New York University’s Zvi Ben-Dor Benite, Aziz Huq, and Marion Holmes Katz have been named Carnegie Scholars by the Carnegie Corporation of New York. Each of the 20 scholars selected this year will receive up to $100,000 for a period of up to two years to pursue research advancing the strategic work of the Corporation. This year’s scholars will all study themes focusing on Islam and the modern world.

The goals of the Corporation’s new emphasis on Islam are to encourage the development and expansion of the study of Islam within the United States and particularly, to stimulate thoughtful and original scholarship.

Ben-Dor Benite, an assistant professor in the Department of History, has received a Fulbright Fellowship, an Edmond Safra Pioneering Student Award, and a post-doctoral Fellowship at the Center for Historical Analysis at Rutgers University. Drawing on his own extensive academic background and on the significant body of work by Chinese Muslim intellectuals, Ben-Dor Benite will explore models for framing and understanding the presence of large Muslim populations in historically and demographically non-Muslim lands. Conversely, he will also examine to what extent the systems of non-Muslim lands shape the way Muslims are able to integrate into the larger, non-Muslim society. Specifically, Ben-Dor Benite will look at how modern Chinese Muslim intellectuals simultaneously redefined Islam and carved out a new space in the post-imperial context by analyzing original documents such as the interviews done by the students of Pang Shiqian, who translated the Qur’an into Chinese, and what sort of evidence provided by Ma Jian, a Confucian scholar turned Islamic Jurist.

Huq, associate counsel at the Brennan Center for Justice at the NYU School of Law, clerked for U.S. Supreme Court Justice Ruth Bader Ginsburg and has done work with Muslim and Sikh communities around the world. Recent terrorist assaults have resulted in more stringent applications of European and North American legal regimes, which have been principally used against Muslim minorities, including stricter regulations on freedom of speech and association. Huq will analyze post-September 11th legislation in the United States, the United Kingdom, Canada, and France by describing the new counterterrorism powers within legal, historical and political contexts and by examining whether this new legislation accomplishes the goal of curtailing radicalism or instead further marginalizes Muslim minority communities.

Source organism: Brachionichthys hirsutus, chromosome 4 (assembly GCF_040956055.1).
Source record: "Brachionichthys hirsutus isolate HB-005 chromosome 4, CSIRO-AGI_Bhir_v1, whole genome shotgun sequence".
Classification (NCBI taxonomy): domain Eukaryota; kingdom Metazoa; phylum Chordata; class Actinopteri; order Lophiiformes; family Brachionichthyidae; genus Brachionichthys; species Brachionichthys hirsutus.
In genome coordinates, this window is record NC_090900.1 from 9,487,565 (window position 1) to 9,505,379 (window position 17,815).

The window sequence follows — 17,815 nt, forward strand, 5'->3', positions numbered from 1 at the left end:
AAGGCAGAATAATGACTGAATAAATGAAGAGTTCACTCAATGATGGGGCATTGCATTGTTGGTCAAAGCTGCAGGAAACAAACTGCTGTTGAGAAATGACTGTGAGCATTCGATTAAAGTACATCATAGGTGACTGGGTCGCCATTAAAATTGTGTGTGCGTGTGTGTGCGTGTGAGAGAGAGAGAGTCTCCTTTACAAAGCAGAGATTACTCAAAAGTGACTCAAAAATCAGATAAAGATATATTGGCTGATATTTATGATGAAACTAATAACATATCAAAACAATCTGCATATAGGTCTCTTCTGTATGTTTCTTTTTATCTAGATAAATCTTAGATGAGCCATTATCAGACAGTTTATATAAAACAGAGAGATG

Katz, an associate professor in the Department of Middle Eastern and Islamic Studies, has authored Body of Text: The Emergence of the Sunni Law of Ritual Purity (SUNY Press, 2002) and will use her Carnegie Scholars award to explore the participation of Muslim women in public congregational prayer and their access to mosques. The research will examine three possible scenarios: that Islamic law excludes women from the mosque; Islamic law excludes women from the mosque, but its authoritative sources permit them; and Islamic law permits women access to the mosque, but custom and convenience keep them away. Katz will explore how fitna, a term describing the dangers that may result from feminine powers of seduction, has been used in Islamic legal reasoning in different social and historical contexts. Katz’s research will postulate that Islamic law has been more accommodating to women’s agency than was previously recognized.

Previous NYU faculty named Carnegie scholars are: NYU School of Law professors Noah Feldman (2005), Richard H. Pildes (2004), and Stephen Holmes (2003), Michael Gilsenan (2003), a professor in the departments of Anthropology and Middle Eastern and Islamic Studies, and Bernard Haykel (2005), an associate professor of Middle Eastern and Islamic Studies. The first Carnegie scholars were selected in 2000.

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